One of the great keys to helping people learn is to make a topic accessible and appetizing. Here, in this discussion with global social media strategy leader, Huffington Post journalist, and founder of digital marketing agency TreDigital, Maria Dykstra, I have the privilege of sharing my how-to's around thought leadership, couched in the tasty terminology of sandwich-building, of course!
Sandwich Strategy: Three Tasty Layers of Thought Leadership
03/01/2017 11:48 am ET
had an honor of connecting with Pam Abrahamsson, the founder PRA Public Relations, one of the top 19 PR agencies. Pam teaches the discipline of communications to her Fortune 500 clients, and serves as an advisor to many emerging enterprises. Today she shared her perspective on thought leadership with us.
“When people look at someone who has created success, or earned acknowledgement for their expertise, so many times you’ll hear them exclaim how (fill in the blank) they are. That fill-in-the-blank adjective is pretty much a reference to one key characteristic that person is thought to possess: skill, determination, talent, education, you name it.
The reality is, well, thought leadership is much more like a sandwich. And, just like that lunch-time staple requires several layers of bread, condiments and fillings to turn a diverse collection of edible items into a delicious whole, so it takes several strategic layers to drive thought leadership.
While I wouldn’t compare myself to a pastrami on rye, I’d certainly take a look at my length and breadth of my career, and identify how several layers of strategy combined to help earn the modicum of industry experience I enjoy today.
So, let’s deconstruct The Success Thought Leadership Sandwich, and see what can be learned about expertise and thought leadership, shall we?
Thought Leadership Sandwich - how several layers of strategy help earn the industry expertise
Step 1: The Filling: Knowledge & Experience Combo
Just as no decent sandwich can land on a lunch plate without a substantive middle, so can no thought leader emerge without a strong foundation of knowledge and perspective. While I conveniently graduated from college feeling pretty certain I knew everything, it turns out that it took a big helping of life experience, hands-on work and the constant learning from mentors to create the solid base of public relations know-how I bring to my clients today. If you’re seeking to be a thought leader, take some time to inventory, and thoroughly understand, your level of knowledge, and patch in those gaps so your “filling” is a robust one.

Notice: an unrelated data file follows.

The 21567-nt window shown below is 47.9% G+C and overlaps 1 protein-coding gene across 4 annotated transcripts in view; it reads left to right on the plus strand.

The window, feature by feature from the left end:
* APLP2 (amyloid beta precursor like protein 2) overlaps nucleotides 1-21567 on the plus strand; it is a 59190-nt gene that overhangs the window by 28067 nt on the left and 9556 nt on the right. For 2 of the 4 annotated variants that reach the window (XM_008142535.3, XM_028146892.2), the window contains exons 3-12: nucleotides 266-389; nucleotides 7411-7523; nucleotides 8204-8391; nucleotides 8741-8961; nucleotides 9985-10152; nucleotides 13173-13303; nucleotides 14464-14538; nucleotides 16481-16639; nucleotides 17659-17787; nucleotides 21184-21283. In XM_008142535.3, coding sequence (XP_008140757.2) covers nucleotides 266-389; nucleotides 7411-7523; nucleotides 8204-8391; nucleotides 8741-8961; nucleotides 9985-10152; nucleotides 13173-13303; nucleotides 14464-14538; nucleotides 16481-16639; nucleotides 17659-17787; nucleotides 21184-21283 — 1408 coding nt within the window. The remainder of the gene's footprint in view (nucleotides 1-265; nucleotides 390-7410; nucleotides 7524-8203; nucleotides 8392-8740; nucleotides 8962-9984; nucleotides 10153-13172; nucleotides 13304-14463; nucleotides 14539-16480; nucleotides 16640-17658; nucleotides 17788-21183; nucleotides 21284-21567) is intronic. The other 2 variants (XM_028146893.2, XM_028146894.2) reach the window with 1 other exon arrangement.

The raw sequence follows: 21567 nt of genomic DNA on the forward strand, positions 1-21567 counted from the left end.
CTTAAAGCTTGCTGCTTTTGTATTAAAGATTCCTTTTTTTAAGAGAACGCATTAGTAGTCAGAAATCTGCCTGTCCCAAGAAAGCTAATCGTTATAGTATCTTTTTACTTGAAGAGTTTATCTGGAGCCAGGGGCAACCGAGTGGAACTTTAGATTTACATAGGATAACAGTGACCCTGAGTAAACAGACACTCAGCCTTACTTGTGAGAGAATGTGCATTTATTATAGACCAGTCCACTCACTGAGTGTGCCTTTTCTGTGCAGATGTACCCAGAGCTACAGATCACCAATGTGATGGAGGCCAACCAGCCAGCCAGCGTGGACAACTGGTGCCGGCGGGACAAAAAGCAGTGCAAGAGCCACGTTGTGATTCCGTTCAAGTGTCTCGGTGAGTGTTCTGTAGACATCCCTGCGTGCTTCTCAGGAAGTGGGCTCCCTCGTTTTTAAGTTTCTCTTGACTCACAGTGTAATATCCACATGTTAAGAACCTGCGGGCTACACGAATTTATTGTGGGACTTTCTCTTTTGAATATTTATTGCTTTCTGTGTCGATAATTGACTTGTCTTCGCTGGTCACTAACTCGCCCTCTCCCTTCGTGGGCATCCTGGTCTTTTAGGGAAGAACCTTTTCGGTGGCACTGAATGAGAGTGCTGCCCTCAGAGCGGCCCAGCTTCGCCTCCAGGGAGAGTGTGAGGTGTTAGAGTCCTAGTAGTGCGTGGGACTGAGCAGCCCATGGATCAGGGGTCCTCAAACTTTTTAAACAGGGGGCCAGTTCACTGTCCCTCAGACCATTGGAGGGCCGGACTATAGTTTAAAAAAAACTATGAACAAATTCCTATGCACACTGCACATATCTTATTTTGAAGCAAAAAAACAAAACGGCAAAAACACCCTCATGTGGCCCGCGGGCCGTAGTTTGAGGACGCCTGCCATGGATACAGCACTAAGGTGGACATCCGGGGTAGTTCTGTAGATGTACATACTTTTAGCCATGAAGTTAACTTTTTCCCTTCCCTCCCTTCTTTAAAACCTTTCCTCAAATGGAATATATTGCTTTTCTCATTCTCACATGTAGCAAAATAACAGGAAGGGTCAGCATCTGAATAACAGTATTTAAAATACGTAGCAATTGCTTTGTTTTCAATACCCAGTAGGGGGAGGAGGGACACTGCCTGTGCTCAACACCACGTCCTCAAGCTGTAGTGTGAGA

Step 2: Bring the Bread: the communications carrier
Whether it’s a PBJ or a ham and cheese, no self-respecting sandwich is going to get far without it’s outer layers to transport the delicious filling deliverable. So it goes with thought leadership, although I swap out my two slices of sourdough for a smartly-crafted combination of social and digital communications strategy. The reality is thought leadership needs to be shared, and your communications acumen is the best vehicle to achieving this goal. In my field, I use these self-same strategies daily for my clients. Whether it’s sharing knowledge through the credible, third-party power of earned media, or creating the ripple effect of interaction across social and digital channels such as Twitter, Facebook, LinkedIn, email and more, the value of effective communications tools in sharing knowledge is long-lasting and cumulative.
Step 3: Saucing it Up: External data delivers extra delicious
Let’s face it, a steady diet of bread and bologna can get pretty monotonous. So can ongoing servings of your uninterrupted musings. That’s why external data, simply put, information from sources other than your (admittedly knowledgeable) self, is as critically important to thought leadership as that spicy Dijon mustard is to your lunchtime offering. Incorporating third-party sources into your industry expertise plays a variety of roles:
- Expanding insight: your understanding of your industry and issues can be greatly seasoned by looking at third-party opinion, research and data.
- Credible confirmation: Citing credible research statistics and third-party references brings your thought leadership out of the realm of “interesting idea” to “trusted statement.’
- The interest of others: data can also review the priorities and understanding of the communities you are seeking to connect with: using data to ferret out journalists’ coverage areas (called beats), trending topics in social media or simply consumer preferences can go a long way in ensuring your thought leadership is aligned with market need and interest.
Hopefully, I’ve made you hungry; not just for lunch, but for the power, impact and gratification that comes with being a trusted, accessible source of information and expertise in your industry, and the value of layering knowledge, communications and external information into a deliciously layered combination.
Thanks for your time, and one last question; are you going to eat those chips?”
More about Pam Abrahamsson
Pam Abrahamsson, award winning communications expert
Founder of an award-winning, top 19-ranked public relations agency, PRA Public Relations, serving the technology communities, Pam brings 16+ years of digital communications experience to the table. Featured speaker, writer and interviewed public relations source, Pam oversees clients ranging from Fortune 500 to emerging enterprise. Pam mentors and teaches the discipline of communications, and serves as an advisor to TenX, a national Top 20 business accelerator. www.prapublicrelations.com